Teaching is a complex art. There are many strategies and modalities that teachers can use to develop students’ skills and convey critical information—and successful teachers weave all of these together into a intricate tapestry of classroom techniques and practices. To do this effectively, however, teachers need an agile classroom environment that can quickly adapt to serve many functions.



A key challenge for educators is that students learn at different paces and have unique learning needs. To differentiate their instruction and meet these various needs, good teachers will use a mix of whole class, small group, and individual instruction.

For instance, a teacher might demonstrate a concept to the entire class at the beginning of a lesson, then have students break into smaller groups to discuss the concept or practice the skill. During this time, the teacher might also work one-on-one with some students who need extra help or attention.

A strategy that has become very popular in recent years is the idea of “flexible grouping.” This is where the teacher creates temporary groups that can last for one activity, a whole class period, or longer. The students work together in multiple configurations, depending on the activity and the desired learning outcomes.

Teachers use this strategy, she writes, “because it’s a great way to meet the academic, social, and emotional needs of each student—and it allows … students to have the opportunity to work with, and learn from, their peers in a way that lets them feel comfortable contributing. When students work in a variety of groups, they learn to work independently and cooperatively with a variety of personalities.”


Another challenge for educators is balancing direct instruction, where they are imparting new knowledge or demonstrating a skill, with indirect or guided instruction, where they are allowing students to make discoveries, gather information, and infer meaning for themselves.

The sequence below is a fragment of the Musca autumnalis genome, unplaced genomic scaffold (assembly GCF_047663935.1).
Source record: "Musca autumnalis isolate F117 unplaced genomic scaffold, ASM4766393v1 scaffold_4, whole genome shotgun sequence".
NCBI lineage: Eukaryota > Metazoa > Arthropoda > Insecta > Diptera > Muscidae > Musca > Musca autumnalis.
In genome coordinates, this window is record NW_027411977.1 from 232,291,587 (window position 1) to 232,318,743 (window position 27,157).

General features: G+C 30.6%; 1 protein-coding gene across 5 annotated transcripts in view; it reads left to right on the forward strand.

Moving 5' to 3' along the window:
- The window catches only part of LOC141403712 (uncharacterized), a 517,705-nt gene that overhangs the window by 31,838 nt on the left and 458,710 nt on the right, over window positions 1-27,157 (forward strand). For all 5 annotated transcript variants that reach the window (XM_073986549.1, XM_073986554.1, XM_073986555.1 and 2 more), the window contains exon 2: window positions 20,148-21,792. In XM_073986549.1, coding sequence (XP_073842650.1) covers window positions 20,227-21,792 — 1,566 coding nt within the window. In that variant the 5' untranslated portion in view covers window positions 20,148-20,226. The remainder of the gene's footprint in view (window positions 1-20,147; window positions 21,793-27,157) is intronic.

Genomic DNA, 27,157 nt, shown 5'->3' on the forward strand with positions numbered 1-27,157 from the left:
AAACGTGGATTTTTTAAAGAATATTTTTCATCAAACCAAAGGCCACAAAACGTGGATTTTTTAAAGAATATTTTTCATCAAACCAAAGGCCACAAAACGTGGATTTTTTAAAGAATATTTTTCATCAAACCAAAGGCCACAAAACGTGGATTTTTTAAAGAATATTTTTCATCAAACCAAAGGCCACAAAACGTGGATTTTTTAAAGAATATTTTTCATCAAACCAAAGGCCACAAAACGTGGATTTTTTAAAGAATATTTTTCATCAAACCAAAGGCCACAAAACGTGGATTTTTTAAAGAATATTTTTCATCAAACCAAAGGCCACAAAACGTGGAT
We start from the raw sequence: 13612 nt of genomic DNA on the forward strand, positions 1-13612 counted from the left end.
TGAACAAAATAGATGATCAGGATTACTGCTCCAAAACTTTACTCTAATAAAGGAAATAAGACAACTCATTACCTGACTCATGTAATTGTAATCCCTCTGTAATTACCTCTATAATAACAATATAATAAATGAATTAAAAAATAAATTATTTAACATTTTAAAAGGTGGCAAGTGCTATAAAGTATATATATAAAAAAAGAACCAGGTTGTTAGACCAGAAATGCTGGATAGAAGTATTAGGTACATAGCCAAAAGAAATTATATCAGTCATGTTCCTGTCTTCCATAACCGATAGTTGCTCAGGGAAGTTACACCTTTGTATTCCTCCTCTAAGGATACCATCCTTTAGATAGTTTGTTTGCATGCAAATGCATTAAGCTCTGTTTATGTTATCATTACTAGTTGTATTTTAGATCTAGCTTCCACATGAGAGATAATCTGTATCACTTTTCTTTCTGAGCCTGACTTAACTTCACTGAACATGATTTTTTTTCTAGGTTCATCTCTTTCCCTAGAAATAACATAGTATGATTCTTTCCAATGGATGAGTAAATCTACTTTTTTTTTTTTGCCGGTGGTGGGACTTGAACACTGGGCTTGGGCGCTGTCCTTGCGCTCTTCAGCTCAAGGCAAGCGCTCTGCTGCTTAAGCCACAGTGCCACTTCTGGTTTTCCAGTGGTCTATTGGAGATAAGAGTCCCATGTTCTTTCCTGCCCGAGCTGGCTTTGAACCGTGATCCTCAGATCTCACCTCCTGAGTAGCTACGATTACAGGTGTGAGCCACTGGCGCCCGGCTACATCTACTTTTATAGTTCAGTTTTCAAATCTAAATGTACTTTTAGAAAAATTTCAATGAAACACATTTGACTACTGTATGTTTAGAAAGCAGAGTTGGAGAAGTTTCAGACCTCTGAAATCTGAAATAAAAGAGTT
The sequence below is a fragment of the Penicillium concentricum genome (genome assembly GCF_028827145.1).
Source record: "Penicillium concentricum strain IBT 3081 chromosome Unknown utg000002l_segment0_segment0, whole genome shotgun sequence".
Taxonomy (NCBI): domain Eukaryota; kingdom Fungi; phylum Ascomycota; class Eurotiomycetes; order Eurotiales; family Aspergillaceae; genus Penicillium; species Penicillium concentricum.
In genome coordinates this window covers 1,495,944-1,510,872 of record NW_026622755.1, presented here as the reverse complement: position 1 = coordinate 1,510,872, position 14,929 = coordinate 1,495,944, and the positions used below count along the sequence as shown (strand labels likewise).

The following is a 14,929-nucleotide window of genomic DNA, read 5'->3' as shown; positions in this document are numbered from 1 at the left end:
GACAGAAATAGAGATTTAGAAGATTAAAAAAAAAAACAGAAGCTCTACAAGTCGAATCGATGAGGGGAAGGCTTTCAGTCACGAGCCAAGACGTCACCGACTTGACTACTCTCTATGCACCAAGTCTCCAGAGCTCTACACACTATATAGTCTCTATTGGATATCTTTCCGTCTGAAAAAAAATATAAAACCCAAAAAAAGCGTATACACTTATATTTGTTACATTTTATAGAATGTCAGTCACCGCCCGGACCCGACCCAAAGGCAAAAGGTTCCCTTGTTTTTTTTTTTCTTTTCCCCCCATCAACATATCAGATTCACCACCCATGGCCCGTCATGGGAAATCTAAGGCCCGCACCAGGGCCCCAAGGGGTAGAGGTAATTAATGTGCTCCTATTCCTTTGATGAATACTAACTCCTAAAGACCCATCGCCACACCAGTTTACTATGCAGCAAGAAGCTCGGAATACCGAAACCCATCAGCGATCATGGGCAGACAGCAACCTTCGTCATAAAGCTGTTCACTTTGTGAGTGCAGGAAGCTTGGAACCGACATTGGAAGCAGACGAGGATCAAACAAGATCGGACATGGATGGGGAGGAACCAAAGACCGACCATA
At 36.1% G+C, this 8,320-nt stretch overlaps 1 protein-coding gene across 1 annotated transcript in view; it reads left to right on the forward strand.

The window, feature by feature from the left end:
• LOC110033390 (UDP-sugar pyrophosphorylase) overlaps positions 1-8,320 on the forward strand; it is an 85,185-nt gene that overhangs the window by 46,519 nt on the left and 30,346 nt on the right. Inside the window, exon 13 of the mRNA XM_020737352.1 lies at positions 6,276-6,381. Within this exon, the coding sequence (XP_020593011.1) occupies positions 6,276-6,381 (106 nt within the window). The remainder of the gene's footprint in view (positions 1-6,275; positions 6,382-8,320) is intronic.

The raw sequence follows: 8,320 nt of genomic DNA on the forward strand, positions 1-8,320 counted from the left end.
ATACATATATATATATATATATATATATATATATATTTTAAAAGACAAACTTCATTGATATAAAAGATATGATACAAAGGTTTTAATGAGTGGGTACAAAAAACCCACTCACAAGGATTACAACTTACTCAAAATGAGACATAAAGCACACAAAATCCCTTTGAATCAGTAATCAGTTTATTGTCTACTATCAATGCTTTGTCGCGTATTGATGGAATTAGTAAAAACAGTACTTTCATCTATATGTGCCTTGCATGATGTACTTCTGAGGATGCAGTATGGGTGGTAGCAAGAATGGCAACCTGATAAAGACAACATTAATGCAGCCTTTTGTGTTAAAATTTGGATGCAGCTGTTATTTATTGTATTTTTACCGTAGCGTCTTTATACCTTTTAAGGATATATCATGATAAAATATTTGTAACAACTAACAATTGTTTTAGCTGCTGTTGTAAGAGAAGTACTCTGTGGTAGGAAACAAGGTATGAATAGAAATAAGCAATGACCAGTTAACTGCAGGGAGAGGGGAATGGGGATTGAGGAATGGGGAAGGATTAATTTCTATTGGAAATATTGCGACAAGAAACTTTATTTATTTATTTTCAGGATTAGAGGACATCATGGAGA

There are many types of guided instruction, such as inquiry-based learning (where teachers give students a guiding question to research or think about) or project-based learning (where teachers give students a task or challenge to solve).

This kind of self-directed learning can be accomplished individually or through collaborative learning, in which students work together and learn from each other.

Guided instruction promotes active learning, where students are fully engaged in and responsible for their own education. Because research suggests this can be a more effective technique in helping students learn than simply listening to a lecture, teachers are spending a growing amount of their class time on guided instruction. But there are still times when direct instruction makes sense.

Education researcher Robert Marzano recommends a technique he calls “enhanced discovery learning,” in which teachers prepare students for self-directed learning and provide assistance along the way.

“Teachers must make sure that students have the necessary knowledge to negotiate the nuances of the content,” he wrote for ASCD’s Educational Leadership. “This might involve some direct instruction. For example, before asking students to consider how best to stretch the hamstring muscle in cold weather, the teacher might present a series of lessons to clarify basic facts about muscles and their reaction to changes in temperature.”


Successful teachers are like orchestra conductors, understanding how these various strategies fit together and knowing when to shift fluidly from one to another—from whole group to small group or from direct to guided instruction and back again.

But making this transition effectively requires agile learning spaces that easily can support different modes of teaching and learning. For instance, student desks and tables that can be rearranged quickly into various configurations makes teaching with flexible groupings much easier.


Different modes of teaching and learning work best with different arrangements of the classroom space. Education researcher Tim Springer has described the relationship between various instructional modalities and the settings that best support them as follows:



The ability to transition seamlessly between different teaching strategies and modalities depends in part on how agile the classroom environment is.

Learning spaces that are flexible and can support a wide range of learning styles and activities—with furniture that can be rearranged to accommodate different groupings and flows of information quickly and easily—are critical in helping teachers navigate these various modalities.

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